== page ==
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Ben Jones
Ben Jones, UK Lawyer
Category: Law
Satisfied Customers: 47371
Experience:  Qualified Solicitor - Please start your question with 'For Ben Jones'
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I have been a sub contractor to a care home provider as

Resolved Question:

Hi I have been a sub contractor to a care home provider as handyman
I was supposed to be made an employee after my Dbs was through that took 6months and still nothing
I asked all the time but nothing then 9months later in aprill 11 this yr my manager phones me to tell me at midday that they have terminated my contract no reason
And both care home managers as I worked in two homes were absolutely gutted as they could not understand how why or what for as they thought the world of me
And now they have taken someone else on who today sent me a text to apologise for taking the job and he was one who said I may have a case to find out about
I've never been let go in any job I've in 35yrs
I just don't know what to do I loved my job but my maintenance manager was so bad at his job he took it out on me as I question and order he should have placed 4 months ago which caused problems for my care home but no disciplinery action the two days later I'm gone and now nothing I suffer from anxiety depression and this has come close to me giving up
Is there anything that can be done thanks for you time
Steve ocallaghan
Submitted: 1 year ago.
Category: Law
Expert:  Ben Jones replied 1 year ago.
Hello, my name is***** am a qualified lawyer and it is my pleasure to assist you with your question today.
Expert:  Ben Jones replied 1 year ago.
Were you given a contract at any stage?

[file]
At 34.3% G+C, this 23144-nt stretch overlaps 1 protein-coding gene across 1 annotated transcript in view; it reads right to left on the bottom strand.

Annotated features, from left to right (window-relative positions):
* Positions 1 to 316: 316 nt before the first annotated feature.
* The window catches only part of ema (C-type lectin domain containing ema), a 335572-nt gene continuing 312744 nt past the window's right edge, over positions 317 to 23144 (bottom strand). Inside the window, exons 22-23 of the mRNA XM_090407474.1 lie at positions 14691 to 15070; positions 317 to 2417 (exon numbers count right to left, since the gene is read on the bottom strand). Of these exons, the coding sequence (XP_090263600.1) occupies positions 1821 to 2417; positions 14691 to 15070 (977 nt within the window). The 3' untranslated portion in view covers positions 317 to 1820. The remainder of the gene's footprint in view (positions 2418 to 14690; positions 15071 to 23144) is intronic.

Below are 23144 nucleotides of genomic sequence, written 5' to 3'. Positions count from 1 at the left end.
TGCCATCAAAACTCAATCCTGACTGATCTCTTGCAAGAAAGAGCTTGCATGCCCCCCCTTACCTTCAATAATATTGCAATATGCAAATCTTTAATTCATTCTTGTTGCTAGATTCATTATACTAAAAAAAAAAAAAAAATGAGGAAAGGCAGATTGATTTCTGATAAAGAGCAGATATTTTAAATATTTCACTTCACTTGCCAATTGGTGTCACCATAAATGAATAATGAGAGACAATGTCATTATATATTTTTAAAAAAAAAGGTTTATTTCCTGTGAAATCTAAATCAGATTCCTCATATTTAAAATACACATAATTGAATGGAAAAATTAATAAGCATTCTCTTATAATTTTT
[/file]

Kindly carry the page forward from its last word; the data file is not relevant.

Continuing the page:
Customer: replied 1 year ago.
No contract at all ben
Customer: replied 1 year ago.
No contract Ben
Expert:  Ben Jones replied 1 year ago.
Hello, sorry I was offline by the time you had replied. Assuming that you were genuinely self employed then you do not have legal protection against unfair dismissal. Only employees are protected against that so the self employed can be dismissed at any time and for more or less any reason. In addition, under law, only employees are entitled to receive a minimum notice period in the event that their employment is terminated by their employer. The self-employed do not have the legal right to minimum notice periods on termination. Whether a self employed worker is entitled to a notice period will depend on their contract. If there is a termination clause that specifies a notice period on termination, the employer would be expected to give that notice if they wish to end the employment relationship. However, it is often the case that no written contract exists, or there is no notice clause in it. In such situations, the worker can still expect a 'reasonable' notice period to have their employment terminated. This is because even in the absence of a written contract they will be working under an implied common law contract and to terminate such a contract a reasonable notice period is required. The only exception is if the contract was terminated because of gross misconduct, that is any misconduct serious enough to justify the employment relationship terminating immediately. What is a reasonable notice period will vary greatly and will depend on the individual circumstances, industry practices, length of employment, frequency of payment, etc. There are far too many variables to consider, which means it is usually impossible to give a precise indication as to what would be reasonable in each case. It is therefore down to the courts to make that decision. The worker can nevertheless raise this issue with the employer and attempt to negotiate a reasonable notice period with them, a period that they will both be happy to accept. So in the circumstances you would only be able to pursue them for a notice period if you did not get one. This is your basic legal position. I have more detailed advice for you in terms of the steps you need to take if you are to pursue them for compensation for the notice period, which I wish to discuss so please take a second to leave a positive rating for the service so far (by selecting 3, 4 or 5 stars) and I can continue with that and answer any further questions you may have. Don’t worry, there I no extra cost and leaving a rating will not close the question and we can continue this discussion. Thank you